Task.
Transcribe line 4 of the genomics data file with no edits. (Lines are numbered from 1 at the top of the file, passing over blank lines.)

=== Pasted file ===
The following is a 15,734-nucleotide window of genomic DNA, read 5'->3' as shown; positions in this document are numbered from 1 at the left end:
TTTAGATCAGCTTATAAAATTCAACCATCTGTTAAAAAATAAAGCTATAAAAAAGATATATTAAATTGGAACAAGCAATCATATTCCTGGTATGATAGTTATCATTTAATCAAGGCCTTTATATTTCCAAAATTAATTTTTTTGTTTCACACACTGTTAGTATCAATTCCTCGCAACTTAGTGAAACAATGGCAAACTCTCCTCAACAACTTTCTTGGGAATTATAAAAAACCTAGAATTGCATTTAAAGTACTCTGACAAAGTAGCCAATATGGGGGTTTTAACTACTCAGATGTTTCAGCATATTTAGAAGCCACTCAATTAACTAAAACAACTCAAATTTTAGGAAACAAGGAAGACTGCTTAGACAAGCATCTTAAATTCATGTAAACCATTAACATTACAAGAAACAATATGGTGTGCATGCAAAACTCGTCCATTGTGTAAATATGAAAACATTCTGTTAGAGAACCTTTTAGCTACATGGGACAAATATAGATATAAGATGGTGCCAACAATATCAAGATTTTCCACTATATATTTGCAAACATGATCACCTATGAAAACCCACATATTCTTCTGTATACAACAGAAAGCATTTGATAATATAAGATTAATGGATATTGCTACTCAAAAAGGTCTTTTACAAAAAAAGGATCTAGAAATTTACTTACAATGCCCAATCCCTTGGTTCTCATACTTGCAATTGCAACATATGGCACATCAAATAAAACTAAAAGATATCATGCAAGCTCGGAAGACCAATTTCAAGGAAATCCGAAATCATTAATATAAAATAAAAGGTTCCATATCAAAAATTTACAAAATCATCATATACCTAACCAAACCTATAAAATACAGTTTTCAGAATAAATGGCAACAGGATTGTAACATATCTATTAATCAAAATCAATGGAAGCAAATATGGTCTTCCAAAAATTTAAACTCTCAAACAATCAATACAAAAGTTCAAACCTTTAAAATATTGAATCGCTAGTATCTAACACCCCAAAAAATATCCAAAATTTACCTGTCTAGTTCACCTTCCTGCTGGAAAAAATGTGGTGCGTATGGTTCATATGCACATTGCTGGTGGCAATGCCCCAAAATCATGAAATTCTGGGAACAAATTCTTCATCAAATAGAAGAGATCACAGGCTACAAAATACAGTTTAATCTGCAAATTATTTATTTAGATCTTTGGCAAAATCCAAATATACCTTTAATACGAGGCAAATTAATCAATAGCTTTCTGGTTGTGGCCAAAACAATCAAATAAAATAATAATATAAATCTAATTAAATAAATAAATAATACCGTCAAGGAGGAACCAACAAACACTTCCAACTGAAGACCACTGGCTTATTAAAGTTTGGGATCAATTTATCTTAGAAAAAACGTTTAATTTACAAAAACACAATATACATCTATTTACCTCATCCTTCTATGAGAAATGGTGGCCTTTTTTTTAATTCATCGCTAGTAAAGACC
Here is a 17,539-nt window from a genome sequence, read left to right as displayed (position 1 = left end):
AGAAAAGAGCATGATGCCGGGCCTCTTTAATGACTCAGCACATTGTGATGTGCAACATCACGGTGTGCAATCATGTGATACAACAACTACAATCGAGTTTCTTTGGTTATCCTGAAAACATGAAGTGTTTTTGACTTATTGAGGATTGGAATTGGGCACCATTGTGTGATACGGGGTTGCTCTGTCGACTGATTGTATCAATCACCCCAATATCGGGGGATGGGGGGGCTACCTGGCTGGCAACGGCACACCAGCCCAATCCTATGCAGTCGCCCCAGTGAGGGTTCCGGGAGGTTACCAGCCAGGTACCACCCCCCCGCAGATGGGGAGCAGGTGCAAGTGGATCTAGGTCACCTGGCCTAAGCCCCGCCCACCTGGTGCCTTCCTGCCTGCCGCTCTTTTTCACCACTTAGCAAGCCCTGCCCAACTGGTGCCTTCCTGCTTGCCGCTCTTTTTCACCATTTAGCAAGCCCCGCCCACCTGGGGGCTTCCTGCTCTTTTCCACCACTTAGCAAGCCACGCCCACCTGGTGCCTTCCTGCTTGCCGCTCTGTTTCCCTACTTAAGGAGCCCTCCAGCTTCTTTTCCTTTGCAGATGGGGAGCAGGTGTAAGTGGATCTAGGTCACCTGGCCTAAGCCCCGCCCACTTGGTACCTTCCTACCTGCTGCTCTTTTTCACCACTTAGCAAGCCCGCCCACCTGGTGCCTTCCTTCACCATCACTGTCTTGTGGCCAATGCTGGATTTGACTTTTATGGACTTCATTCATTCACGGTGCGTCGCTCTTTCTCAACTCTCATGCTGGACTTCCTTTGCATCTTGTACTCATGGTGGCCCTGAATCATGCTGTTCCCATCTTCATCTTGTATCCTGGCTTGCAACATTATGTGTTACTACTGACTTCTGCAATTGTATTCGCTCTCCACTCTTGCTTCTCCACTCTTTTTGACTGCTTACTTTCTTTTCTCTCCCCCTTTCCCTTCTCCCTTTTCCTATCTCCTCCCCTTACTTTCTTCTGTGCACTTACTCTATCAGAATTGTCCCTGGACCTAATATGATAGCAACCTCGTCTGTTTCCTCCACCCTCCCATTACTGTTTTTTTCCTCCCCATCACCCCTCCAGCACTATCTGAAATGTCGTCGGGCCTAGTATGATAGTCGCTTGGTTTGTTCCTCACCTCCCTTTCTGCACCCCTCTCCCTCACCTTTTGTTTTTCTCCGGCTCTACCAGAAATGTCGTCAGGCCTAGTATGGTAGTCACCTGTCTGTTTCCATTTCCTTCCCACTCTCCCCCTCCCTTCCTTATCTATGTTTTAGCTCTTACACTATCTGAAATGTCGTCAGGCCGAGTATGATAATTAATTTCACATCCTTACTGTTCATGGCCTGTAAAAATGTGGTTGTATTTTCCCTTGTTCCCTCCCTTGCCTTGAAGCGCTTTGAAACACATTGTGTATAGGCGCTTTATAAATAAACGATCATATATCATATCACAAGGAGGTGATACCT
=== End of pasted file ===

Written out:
AGAAAAGAGCATGATGCCGGGCCTCTTTAATGACTCAGCACATTGTGATGTGCAACATCACGGTGTGCAATCATGTGATACAACAACTACAATCGAGTTTCTTTGGTTATCCTGAAAACATGAAGTGTTTTTGACTTATTGAGGATTGGAATTGGGCACCATTGTGTGATACGGGGTTGCTCTGTCGACTGATTGTATCAATCACCCCAATATCGGGGGATGGGGGGGCTACCTGGCTGGCAACGGCACACCAGCCCAATCCTATGCAGTCGCCCCAGTGAGGGTTCCGGGAGGTTACCAGCCAGGTACCACCCCCCCGCAGATGGGGAGCAGGTGCAAGTGGATCTAGGTCACCTGGCCTAAGCCCCGCCCACCTGGTGCCTTCCTGCCTGCCGCTCTTTTTCACCACTTAGCAAGCCCTGCCCAACTGGTGCCTTCCTGCTTGCCGCTCTTTTTCACCATTTAGCAAGCCCCGCCCACCTGGGGGCTTCCTGCTCTTTTCCACCACTTAGCAAGCCACGCCCACCTGGTGCCTTCCTGCTTGCCGCTCTGTTTCCCTACTTAAGGAGCCCTCCAGCTTCTTTTCCTTTGCAGATGGGGAGCAGGTGTAAGTGGATCTAGGTCACCTGGCCTAAGCCCCGCCCACTTGGTACCTTCCTACCTGCTGCTCTTTTTCACCACTTAGCAAGCCCGCCCACCTGGTGCCTTCCTTCACCATCACTGTCTTGTGGCCAATGCTGGATTTGACTTTTATGGACTTCATTCATTCACGGTGCGTCGCTCTTTCTCAACTCTCATGCTGGACTTCCTTTGCATCTTGTACTCATGGTGGCCCTGAATCATGCTGTTCCCATCTTCATCTTGTATCCTGGCTTGCAACATTATGTGTTACTACTGACTTCTGCAATTGTATTCGCTCTCCACTCTTGCTTCTCCACTCTTTTTGACTGCTTACTTTCTTTTCTCTCCCCCTTTCCCTTCTCCCTTTTCCTATCTCCTCCCCTTACTTTCTTCTGTGCACTTACTCTATCAGAATTGTCCCTGGACCTAATATGATAGCAACCTCGTCTGTTTCCTCCACCCTCCCATTACTGTTTTTTTCCTCCCCATCACCCCTCCAGCACTATCTGAAATGTCGTCGGGCCTAGTATGATAGTCGCTTGGTTTGTTCCTCACCTCCCTTTCTGCACCCCTCTCCCTCACCTTTTGTTTTTCTCCGGCTCTACCAGAAATGTCGTCAGGCCTAGTATGGTAGTCACCTGTCTGTTTCCATTTCCTTCCCACTCTCCCCCTCCCTTCCTTATCTATGTTTTAGCTCTTACACTATCTGAAATGTCGTCAGGCCGAGTATGATAATTAATTTCACATCCTTACTGTTCATGGCCTGTAAAAATGTGGTTGTATTTTCCCTTGTTCCCTCCCTTGCCTTGAAGCGCTTTGAAACACATTGTGTATAGGCGCTTTATAAATAAACGATCATATATCATATCACAAGGAGGTGATACCT